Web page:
"No one knows.  He evidently took her with him, and that is another
reason why I believe no harm befell him as you suggested.  The whole
affair is involved in the deepest mystery."

"And did no one attempt to solve it?" Reynolds asked.  "Was no effort
made to find the missing man?"

"There was at the time, and the newspapers far and near made mention of
his disappearance.  It was the talk of the city for several weeks, and
I understand that several men thought seriously of searching for him.
But the interest gradually waned, and he was forgotten except by a few,
of whom I am one."

Reynolds rose to his feet and picked up his hat.

"Suppose I think this over for a few days?" he suggested.  "If I get
the fever I shall let you know.  In the meantime I shall plug away at
my present job.  I can't afford to be idle, for 'idleness is the
holiday of fools,' as someone has said."

"That's fine, Tom," and the editor's face brightened with pleasure.
"And, remember, you shall be supplied with all the money you need, so
do not worry about that."

"Thank you, but I have a little of my own that will last me for a
while.  When I run through with it I may call upon you."

"Very well, do as you like, Tom.  But think it over and let me know of
your decision as soon as possible."



CHAPTER II

WHEN THE FOG-BANK LIFTED

The _Northern Light_ was lying at her wharf preparing for her long run
to the far Northern Pacific, through the numerous islands studding the
coastal waters of British Columbia, and the United States Territory of
Alaska.  All day long she had been taking on board great quantities of
freight, and now on the eve of her departure passengers were arriving.
The latter were mostly men, for new gold diggings had been discovered
back in the hills bordering the Yukon River, and old-timers were
flocking northward, anticipating another Klondyke, and all that it
might mean.

Tom Reynolds stood on the wharf noting the excitement that was taking
place around him.  Apart from the article he would prepare for the next
day's issue of _The Telegram_; he was more than usually interested in
what he beheld.  As he watched several bronzed and grizzly veterans of
many a long trail and wild stampede, a desire entered into his heart to
join them in their new adventure.  He would thus find excitement enough
to satisfy his restless nature, and perhaps at the same time share in
the golden harvest.

This longing, however, was held in check by the thought of the story he
had heard the evening before, and also by the hope of seeing again the
face he had beheld for a few fleeting seconds at the street crossing.
In fact, he had thought more of it than of the mysterious disappearance
of Henry Redmond.  For the greater part of the night and all the next
day the girl had been in his mind.  He tried to recall something more
about her, the color of her hair, how she was dressed, and whether she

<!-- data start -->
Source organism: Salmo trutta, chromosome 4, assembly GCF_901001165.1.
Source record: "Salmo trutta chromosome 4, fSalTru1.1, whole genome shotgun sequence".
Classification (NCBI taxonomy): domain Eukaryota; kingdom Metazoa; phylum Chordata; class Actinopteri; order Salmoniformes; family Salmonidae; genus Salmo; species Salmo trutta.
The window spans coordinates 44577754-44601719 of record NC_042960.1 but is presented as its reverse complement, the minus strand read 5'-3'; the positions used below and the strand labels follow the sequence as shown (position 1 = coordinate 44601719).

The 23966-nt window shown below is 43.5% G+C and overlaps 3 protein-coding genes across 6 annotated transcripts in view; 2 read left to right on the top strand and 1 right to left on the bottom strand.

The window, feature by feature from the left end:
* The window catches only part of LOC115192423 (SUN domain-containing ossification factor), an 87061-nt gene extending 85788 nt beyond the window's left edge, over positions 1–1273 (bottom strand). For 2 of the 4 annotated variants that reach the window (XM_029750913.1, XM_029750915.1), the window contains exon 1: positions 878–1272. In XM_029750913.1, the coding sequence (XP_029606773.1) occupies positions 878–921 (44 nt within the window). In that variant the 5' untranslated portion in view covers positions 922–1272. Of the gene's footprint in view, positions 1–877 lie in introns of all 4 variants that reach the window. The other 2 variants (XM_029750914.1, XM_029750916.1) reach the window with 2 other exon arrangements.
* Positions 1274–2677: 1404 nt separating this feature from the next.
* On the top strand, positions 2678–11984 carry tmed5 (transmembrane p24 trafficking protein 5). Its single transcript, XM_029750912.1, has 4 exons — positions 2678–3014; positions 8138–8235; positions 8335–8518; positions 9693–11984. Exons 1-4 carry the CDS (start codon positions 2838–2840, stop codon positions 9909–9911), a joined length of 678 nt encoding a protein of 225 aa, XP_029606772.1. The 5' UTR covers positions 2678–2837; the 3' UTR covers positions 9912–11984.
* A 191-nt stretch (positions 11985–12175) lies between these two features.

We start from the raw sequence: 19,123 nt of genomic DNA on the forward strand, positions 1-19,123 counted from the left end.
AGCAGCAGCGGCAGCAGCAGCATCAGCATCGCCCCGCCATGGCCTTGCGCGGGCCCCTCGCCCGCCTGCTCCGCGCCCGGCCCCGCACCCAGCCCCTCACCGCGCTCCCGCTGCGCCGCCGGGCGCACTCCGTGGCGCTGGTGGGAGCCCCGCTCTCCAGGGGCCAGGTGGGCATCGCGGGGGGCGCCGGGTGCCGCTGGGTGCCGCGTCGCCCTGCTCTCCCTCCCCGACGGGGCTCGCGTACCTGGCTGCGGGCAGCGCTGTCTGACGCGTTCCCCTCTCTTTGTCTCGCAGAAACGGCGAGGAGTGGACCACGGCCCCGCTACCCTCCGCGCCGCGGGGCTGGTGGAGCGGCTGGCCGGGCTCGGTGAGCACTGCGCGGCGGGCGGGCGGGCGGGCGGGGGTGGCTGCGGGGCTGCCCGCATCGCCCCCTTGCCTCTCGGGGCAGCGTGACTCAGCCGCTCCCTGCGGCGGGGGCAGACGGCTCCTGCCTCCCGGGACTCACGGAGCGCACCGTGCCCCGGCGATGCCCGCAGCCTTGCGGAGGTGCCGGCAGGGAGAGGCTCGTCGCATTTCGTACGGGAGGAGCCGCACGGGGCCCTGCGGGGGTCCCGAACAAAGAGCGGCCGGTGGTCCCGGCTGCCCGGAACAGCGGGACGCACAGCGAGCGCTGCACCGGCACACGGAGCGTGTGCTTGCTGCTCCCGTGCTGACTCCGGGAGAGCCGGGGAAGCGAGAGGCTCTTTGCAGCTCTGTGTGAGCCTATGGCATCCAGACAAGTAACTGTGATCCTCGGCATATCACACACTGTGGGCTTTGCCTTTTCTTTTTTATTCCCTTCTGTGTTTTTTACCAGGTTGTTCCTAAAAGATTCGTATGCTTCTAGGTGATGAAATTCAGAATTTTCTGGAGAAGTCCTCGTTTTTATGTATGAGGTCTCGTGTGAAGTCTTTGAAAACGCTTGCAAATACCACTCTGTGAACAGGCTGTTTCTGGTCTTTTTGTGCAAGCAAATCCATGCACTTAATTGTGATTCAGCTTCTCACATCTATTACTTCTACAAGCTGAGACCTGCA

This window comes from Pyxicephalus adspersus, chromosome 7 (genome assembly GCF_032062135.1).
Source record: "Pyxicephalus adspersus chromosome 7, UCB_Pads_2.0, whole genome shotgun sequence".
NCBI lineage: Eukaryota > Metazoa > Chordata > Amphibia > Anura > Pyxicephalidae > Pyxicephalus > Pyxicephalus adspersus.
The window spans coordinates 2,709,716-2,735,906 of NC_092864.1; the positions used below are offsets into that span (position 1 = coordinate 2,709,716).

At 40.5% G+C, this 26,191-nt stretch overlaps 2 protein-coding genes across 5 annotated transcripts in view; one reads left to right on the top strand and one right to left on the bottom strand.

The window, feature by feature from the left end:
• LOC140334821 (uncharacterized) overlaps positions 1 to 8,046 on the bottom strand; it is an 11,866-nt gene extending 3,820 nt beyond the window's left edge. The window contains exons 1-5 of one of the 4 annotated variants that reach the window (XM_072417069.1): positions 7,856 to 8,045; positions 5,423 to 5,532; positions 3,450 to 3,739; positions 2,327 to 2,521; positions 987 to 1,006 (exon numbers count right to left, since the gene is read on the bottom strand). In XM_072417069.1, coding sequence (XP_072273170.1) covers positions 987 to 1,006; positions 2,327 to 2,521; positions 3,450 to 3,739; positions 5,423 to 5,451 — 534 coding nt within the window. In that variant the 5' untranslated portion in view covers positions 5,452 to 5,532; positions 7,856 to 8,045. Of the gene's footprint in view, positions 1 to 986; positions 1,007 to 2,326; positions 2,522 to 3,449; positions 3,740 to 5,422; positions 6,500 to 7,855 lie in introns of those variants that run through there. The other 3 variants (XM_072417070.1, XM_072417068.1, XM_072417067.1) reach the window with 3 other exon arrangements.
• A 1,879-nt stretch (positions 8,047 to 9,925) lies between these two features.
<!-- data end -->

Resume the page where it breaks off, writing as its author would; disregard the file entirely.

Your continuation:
was tall or short.  But he could remember nothing except the face which
alone stood out clear and distinct.  Several times during the day he
had been on the point of transferring his impressions to paper, but he
always deferred action, preferring to muse upon the beautiful vision he
had seen and to dream of meeting her again.  She must still be in the
city, he reasoned, and should he go away now his chance of finding her
would be lost forever.  That he would find her he had not the slightest
doubt, for among the crowds that passed daily along the streets he
would surely see her, and when he did--well, he was not certain what
would happen.  Anyway, he would know more about her than at present.
He was standing watching an old man with a long gray beard and wavy
hair falling below a broad-brimmed slouch hat.  He was evidently a
prospector, for he bore a good-sized pack across his right shoulder,
and was dressed as if for the trail, with a pair of coarse boots upon
his feet.  His figure was commanding, almost patriarchal, and Reynolds
watched him with much interest as he walked stately and deliberately up
the gangway.

As Reynolds turned from his observation of the old man, he gave a great
start, and his heart beat wildly, for there but a few feet from him was
the very girl he had seen at the street crossing.  She had just
alighted from an hotel auto, and was pointing out her baggage to one of
the cabin boys when Reynolds noticed her.  He leaned eagerly forward to
catch the sound of her voice, but the noise around him made this
impossible.  But he had a chance to feast his eyes upon her face, and
to note her neat dark-brown travelling suit which fitted so perfectly
her well-built erect figure.  She was of medium height, and carried
herself with complete assurance as one well accustomed to travel.  She
was apparently alone, for no one accompanied her as she presently went
on board the steamer.

Reynolds was all alert now, and his old-time enthusiasm returned.  She
was going north, and why should not he go too?  Once more thought and